• Turandot Musical Highlights

Comic Foils:
A Close Look at the Ministers Ping, Pang, and Pong

Text and translations can be found here.

Halfway through Act I, when Turandot has established its world as dark, bloody, and dangerous, just when Calàf, in love at first sight, has vowed to plunge deeper into that world, Puccini takes a surprising turn. He introduces a comic, jaded threesome: the Emperor’s ministers Ping, Pang, and Pong. Tracks 11 and 12 capture the shock of contrast.

As Track 11 begins, old Timur is pleading with his son not to go through with his plan to ask for Turandot’s hand. He wants to leave the city: “Life is out there!” “This is life here, father,” responds Calàf, before calling out the princess’s name twice. Unexpectedly, it’s heard a third time—a cry from Turandot’s latest suitor on the way to his death. “Do you want to die, like that?” asks Timur. “To vanquish, father, gloriously,” he answers, “in her beauty!”

The moment couldn’t be more dramatic. Students may enjoy guessing what comes next—but it’s highly unlikely that they’ll divine what Track 12 holds. The Emperor’s ministers leap in, in a moment worthy of the Keystone Cops: “Stop! What are you doing? Who are you? What do you want? Get out of here!” Again and again Calàf earnestly sings, “Let me pass.” Ping, Pang, and Pong literally block his way, spilling forth dark humor about full graveyards, a sufficient local supply of madmen, and a princess who is “raw meat you can’t even eat.”

At first sight, these ministers seem like coarse ethnic stereotypes—but there’s more to them than that. As characters, they are descended (as were the Keystone Cops) from the Italian tradition of commedia dell’arte—a theatrical style of broad humor mixing slapstick and satire that dates back to the 15th century. Musically, Puccini uses three different techniques to achieve their distinctive, “oriental” sound. He incorporates actual Chinese melodies. He limits his own contributions to an oriental-flavored five-step scale, rather than using the seven steps of traditional Western music. He then includes unexpectedly merry harmonies and instrumentation in their accompaniment. The comedic style and the musical specificity come together as Ping, Pang, and Pong pass melodic lines back and forth like footballs, overlap in canon form, unite in three-part harmony and interrupt themselves with bursts of bitter laughter.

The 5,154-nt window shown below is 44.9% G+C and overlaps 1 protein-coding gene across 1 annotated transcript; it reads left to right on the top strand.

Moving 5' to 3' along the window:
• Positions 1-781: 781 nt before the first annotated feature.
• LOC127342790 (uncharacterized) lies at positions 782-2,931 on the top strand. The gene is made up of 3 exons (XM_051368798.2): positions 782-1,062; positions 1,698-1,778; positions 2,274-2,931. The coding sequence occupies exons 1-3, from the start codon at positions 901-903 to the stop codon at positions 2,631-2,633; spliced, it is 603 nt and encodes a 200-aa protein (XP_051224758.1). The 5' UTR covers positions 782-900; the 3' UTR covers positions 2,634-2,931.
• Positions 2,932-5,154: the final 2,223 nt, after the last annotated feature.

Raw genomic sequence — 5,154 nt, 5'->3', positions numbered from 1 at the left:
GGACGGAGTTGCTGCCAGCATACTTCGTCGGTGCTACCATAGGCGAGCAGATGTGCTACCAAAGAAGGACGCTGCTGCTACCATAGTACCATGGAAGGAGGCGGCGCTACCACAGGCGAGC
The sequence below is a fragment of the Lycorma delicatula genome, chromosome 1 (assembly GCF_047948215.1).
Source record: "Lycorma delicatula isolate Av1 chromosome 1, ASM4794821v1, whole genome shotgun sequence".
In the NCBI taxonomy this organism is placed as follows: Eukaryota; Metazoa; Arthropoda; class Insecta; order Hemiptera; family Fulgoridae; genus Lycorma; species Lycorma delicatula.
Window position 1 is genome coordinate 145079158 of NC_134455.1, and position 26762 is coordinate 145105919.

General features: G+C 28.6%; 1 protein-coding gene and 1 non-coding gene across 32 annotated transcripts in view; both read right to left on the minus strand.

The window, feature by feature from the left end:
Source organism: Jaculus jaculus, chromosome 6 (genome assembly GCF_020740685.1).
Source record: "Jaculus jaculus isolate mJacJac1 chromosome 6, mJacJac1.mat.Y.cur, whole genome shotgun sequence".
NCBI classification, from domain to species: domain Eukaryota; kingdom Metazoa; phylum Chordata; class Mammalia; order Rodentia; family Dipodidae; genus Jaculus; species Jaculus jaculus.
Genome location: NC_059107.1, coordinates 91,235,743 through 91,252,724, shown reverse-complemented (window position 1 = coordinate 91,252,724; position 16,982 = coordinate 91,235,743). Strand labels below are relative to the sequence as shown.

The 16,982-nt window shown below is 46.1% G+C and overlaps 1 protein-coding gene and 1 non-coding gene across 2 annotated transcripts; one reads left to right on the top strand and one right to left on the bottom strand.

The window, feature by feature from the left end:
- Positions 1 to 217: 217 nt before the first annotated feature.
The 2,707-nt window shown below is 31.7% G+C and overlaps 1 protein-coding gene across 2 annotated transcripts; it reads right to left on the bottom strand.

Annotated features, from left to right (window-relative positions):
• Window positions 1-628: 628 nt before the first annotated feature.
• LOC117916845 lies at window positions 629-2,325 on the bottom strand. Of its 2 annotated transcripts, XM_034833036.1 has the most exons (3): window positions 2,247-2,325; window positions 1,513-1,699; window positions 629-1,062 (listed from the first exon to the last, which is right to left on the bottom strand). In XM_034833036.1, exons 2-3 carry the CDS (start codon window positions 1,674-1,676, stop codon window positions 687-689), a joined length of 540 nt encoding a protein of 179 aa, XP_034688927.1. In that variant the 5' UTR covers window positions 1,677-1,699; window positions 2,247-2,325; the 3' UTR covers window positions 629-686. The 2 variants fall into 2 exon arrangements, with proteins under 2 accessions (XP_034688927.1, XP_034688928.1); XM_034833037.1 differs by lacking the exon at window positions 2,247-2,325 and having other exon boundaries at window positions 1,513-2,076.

As Calàf’s obstinate journey toward the fatal gong continues, Ping, Pang, and Pong become more interesting. Puccini allows the audience a glimpse of the seriousness beneath their public personae. In Track 13, they somberly agree to confront Calàf with one voice. They recommence their tirade, their warnings now grave, not humorous. Their rapid-fire delivery peters out. They cannot dissuade him.

Act II opens with the ministers preparing for the ceremony in which Turandot will confont Calàf with her riddles. Before long, however, Puccini reveals yet another side of the sardonic trio—and a different application of his quasi-Asian approach. Exhausted and frustrated with their roles as “ministers of the executioner,” they recall their homes in the provinces. Track 14 finds Ping, Pang, and Pong still singing in a pentatonic (five-step) scale, still taking turns, stepping on each others’ lines, doubling and tripling. But here, accompanied by measured strings and woodwinds rather than rhythmic and harmonic playfulness, their tone is wistful, even dreamy.

Ping, Pang, and Pong are last heard from in the middle of Act III, not long after Ping, under Turandot’s direction, has ordered the torture of the devoted slave, Liù. This brief appearance, heard in Track 15, marks a first for Ping—“the first time,” he says, “that seeing death hasn’t made me laugh derisively.” As might be expected, Pang and Pong speak at the same time, but the harmonic combination is finally a mournful one.

Ping, Pang, and Pong, it turns out, do have feelings. This last tragic moment sees their masks fall away. In the Shakespearean manner, the buffoons emerge as the cracked moral compass of the empire. Fittingly, these are some of the last lines of music Puccini wrote; he left Turandot unfinished after the ensemble that follows. The three ministers exemplify both his virtuosity and the complexity of his musical characterization.